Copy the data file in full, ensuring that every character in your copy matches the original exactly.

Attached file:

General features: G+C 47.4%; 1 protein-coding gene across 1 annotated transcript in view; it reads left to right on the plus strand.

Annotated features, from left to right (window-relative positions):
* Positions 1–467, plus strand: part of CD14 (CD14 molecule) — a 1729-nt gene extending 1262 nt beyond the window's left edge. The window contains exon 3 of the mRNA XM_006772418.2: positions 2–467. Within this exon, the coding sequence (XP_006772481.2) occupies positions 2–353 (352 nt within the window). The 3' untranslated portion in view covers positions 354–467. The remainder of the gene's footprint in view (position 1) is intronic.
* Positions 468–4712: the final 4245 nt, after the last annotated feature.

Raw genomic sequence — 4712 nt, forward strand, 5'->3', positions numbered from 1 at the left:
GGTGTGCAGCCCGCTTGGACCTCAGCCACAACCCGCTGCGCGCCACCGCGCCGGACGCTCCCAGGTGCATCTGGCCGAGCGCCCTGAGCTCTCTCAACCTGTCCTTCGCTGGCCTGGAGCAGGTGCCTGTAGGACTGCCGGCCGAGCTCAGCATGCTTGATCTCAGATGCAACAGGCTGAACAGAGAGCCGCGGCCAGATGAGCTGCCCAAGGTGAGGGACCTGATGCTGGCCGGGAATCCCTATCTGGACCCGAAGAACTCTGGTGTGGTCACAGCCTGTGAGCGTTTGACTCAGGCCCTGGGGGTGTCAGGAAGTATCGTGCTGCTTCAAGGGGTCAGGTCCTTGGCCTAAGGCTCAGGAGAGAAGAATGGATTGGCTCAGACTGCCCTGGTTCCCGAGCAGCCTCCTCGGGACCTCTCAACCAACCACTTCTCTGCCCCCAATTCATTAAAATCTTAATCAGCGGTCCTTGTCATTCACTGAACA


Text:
General features: G+C 47.4%; 1 protein-coding gene across 1 annotated transcript in view; it reads left to right on the plus strand.

Annotated features, from left to right (window-relative positions):
* Positions 1–467, plus strand: part of CD14 (CD14 molecule) — a 1729-nt gene extending 1262 nt beyond the window's left edge. The window contains exon 3 of the mRNA XM_006772418.2: positions 2–467. Within this exon, the coding sequence (XP_006772481.2) occupies positions 2–353 (352 nt within the window). The 3' untranslated portion in view covers positions 354–467. The remainder of the gene's footprint in view (position 1) is intronic.
* Positions 468–4712: the final 4245 nt, after the last annotated feature.

Raw genomic sequence — 4712 nt, forward strand, 5'->3', positions numbered from 1 at the left:
GGTGTGCAGCCCGCTTGGACCTCAGCCACAACCCGCTGCGCGCCACCGCGCCGGACGCTCCCAGGTGCATCTGGCCGAGCGCCCTGAGCTCTCTCAACCTGTCCTTCGCTGGCCTGGAGCAGGTGCCTGTAGGACTGCCGGCCGAGCTCAGCATGCTTGATCTCAGATGCAACAGGCTGAACAGAGAGCCGCGGCCAGATGAGCTGCCCAAGGTGAGGGACCTGATGCTGGCCGGGAATCCCTATCTGGACCCGAAGAACTCTGGTGTGGTCACAGCCTGTGAGCGTTTGACTCAGGCCCTGGGGGTGTCAGGAAGTATCGTGCTGCTTCAAGGGGTCAGGTCCTTGGCCTAAGGCTCAGGAGAGAAGAATGGATTGGCTCAGACTGCCCTGGTTCCCGAGCAGCCTCCTCGGGACCTCTCAACCAACCACTTCTCTGCCCCCAATTCATTAAAATCTTAATCAGCGGTCCTTGTCATTCACTGAACA